19              This PPG has been able to continue with screening work for Atrial Fibrillation, Defibrillation and Dementia friends in the vaccination centre. With this training they can screen via Kardia apps and refer patients to GP reception. All screening is highlighted by PPGs and access to this is given by easy free phone numbers rather than websites that many patients do not have access to.

 

Section 9: Further activities of PPGs

 

20              Most PPGs are involved in different ways in health promotion. Some have lectures given by external speakers, some produce leaflets, some involve their own members in speaking and some are involving both primary and secondary school students in imaginative ways.

 

21              Difficulties in access affects many practices. PPGs have been looking at the various aspects within access as these vary from practice to practice. Where there has been a problem with too few telephone lines, the practice was able to get more lines. Monday mornings have been found to be a difficult time to get through to the practice, so PPGs have been advising patients to try to avoid a Monday morning and to consider precisely what the patient needs. Much work has also been done by many PPGs producing information about when to see or consult a doctor and when it is appropriate to consult other professionals both in the practice and in the community.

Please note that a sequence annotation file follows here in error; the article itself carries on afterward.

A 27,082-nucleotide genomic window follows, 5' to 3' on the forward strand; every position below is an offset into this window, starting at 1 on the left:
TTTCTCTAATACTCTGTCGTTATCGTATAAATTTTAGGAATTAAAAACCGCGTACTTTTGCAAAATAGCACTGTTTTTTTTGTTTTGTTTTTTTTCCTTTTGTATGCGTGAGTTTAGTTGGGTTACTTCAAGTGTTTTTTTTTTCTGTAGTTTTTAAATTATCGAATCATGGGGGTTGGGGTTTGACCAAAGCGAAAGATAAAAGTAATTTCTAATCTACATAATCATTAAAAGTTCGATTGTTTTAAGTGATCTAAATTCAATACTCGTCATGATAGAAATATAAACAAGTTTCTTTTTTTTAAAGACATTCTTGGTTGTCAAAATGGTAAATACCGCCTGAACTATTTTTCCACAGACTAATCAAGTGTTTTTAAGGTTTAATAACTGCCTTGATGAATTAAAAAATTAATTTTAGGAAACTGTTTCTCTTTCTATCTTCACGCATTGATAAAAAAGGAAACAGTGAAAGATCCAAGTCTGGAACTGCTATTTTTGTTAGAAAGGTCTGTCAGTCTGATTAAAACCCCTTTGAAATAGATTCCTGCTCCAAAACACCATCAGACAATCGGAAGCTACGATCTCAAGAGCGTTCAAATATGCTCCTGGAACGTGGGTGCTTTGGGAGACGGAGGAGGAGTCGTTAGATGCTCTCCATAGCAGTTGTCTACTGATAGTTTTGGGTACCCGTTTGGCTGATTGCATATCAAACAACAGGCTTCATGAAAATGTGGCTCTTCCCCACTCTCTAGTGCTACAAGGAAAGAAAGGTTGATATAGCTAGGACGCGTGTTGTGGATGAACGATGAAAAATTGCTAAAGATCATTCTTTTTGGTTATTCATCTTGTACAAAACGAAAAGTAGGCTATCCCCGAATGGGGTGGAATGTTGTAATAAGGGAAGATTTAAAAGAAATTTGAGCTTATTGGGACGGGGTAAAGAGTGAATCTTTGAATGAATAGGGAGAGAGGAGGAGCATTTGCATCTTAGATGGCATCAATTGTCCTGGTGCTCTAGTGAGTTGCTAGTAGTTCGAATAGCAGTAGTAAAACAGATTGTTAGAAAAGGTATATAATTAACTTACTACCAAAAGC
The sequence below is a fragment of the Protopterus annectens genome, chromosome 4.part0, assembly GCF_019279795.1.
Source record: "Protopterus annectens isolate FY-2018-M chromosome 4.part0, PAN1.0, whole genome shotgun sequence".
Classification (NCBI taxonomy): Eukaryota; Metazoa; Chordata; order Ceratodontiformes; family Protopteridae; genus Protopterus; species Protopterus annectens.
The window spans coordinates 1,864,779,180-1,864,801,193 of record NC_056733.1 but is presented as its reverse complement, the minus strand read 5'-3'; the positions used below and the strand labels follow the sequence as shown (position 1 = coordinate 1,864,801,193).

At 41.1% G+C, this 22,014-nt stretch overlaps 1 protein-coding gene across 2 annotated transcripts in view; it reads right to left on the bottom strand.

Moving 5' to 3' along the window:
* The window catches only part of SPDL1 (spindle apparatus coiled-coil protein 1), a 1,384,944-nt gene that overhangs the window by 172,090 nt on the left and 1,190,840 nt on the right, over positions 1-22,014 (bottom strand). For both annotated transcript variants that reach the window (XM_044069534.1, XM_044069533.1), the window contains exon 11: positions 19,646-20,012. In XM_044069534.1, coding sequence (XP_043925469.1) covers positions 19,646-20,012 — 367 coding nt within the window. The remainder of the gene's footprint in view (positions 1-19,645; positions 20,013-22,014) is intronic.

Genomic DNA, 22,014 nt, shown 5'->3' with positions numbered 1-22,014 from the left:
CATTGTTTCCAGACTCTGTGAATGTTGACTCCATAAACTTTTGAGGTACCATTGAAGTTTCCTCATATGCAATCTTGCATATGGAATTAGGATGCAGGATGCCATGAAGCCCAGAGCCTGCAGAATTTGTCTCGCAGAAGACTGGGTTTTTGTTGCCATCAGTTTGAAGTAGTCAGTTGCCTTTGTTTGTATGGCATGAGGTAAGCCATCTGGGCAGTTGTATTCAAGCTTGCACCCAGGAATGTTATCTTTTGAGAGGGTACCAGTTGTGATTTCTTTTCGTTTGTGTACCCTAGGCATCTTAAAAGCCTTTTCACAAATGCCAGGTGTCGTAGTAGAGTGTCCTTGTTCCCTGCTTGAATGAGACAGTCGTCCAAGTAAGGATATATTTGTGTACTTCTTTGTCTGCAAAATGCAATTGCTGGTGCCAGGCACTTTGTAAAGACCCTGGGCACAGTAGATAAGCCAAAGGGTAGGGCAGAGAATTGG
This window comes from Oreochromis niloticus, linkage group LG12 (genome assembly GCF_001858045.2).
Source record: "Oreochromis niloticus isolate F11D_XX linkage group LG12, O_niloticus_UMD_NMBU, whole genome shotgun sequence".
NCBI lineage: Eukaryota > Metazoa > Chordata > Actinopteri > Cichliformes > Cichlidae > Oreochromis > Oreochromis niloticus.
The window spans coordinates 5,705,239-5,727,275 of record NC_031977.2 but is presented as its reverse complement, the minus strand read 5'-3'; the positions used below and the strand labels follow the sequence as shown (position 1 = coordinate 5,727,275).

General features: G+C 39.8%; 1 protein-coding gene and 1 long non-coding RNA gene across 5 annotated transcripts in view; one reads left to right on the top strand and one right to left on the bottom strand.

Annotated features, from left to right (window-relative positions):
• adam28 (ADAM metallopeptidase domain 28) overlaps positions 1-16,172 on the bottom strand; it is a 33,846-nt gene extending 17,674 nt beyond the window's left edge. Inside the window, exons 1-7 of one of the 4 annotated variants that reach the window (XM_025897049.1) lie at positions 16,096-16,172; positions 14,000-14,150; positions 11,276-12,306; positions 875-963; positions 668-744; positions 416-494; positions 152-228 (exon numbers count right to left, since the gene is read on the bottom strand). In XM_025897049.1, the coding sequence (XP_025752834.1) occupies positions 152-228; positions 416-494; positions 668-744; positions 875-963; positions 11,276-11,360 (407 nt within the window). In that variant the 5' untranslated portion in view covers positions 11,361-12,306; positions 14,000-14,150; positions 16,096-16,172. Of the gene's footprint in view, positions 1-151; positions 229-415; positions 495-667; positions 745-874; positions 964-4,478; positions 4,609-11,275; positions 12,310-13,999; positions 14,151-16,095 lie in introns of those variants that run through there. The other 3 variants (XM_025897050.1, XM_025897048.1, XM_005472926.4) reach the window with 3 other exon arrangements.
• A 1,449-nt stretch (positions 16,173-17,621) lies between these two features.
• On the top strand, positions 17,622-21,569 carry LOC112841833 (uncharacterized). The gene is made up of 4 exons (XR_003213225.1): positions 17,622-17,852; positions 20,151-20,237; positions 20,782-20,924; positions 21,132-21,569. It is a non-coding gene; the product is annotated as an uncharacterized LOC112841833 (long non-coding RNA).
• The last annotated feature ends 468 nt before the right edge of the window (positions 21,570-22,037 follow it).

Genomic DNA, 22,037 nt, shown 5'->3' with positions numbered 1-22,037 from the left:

22              PPGs also work in partnerships with local councils, other voluntary groups Dementia Friends, Cancer charities, Hospices, Bereavement and End of Life organisations. All of these can provide alternative help for patients and are very important in seeing the patient as a whole.

 

23              Continuity of care is not only preferred by patients but also by doctors. Patients are increasingly finding it challenging to see their preferred GP who knows them. Recent studies point to worse mortality when there is no continuity. Sometimes patients are able to develop a relationship with two GPs. And for some patients a nurse may provide some continuity. With so many doctors working part time, one PPG found it helpful to publicise when different staff consult. Such a simple help for patients and one that many practices could adopt. PPGs and N.A.P.P continue to support continuity of care.

 

Section 10: Conclusion

 

24              We can quote praise for a PPG from a GP partner to the PPG chair: “We don’t know how we would have got through the last year without your support, your good wishes, your cakes, your volunteering. You are amazing. You have been part of our Team for six years and we could not be without you.”  Unless a GP practice, and particularly the Manager, meets regularly and is supportive a PPG cannot succeed and unfortunately many GP practices do not give this support.

 

25              Medicine is a victim of its own success. This frequently leads to increased expectations by the public in what can be done for them and by professionals in what can be offered. These expectations may be unlimited and may be unfulfillable. We believe that we need to redefine what is possible and achievable. This can only be done in real partnership between patients, doctors and policy makers and between patients and their practices. PPGs and their practices working in an atmosphere of mutual trust can help ease some of these challenges. When organisations have survived and grown over the last almost 50 years, they are worth nurturing and investing in.

 

Dr Patricia Wilkie, OBE, PhD; Dr Tim Paine

Mrs Gemma Jackson; Ms Mwamba Nyambe

13 December 2021              END

 

December 2021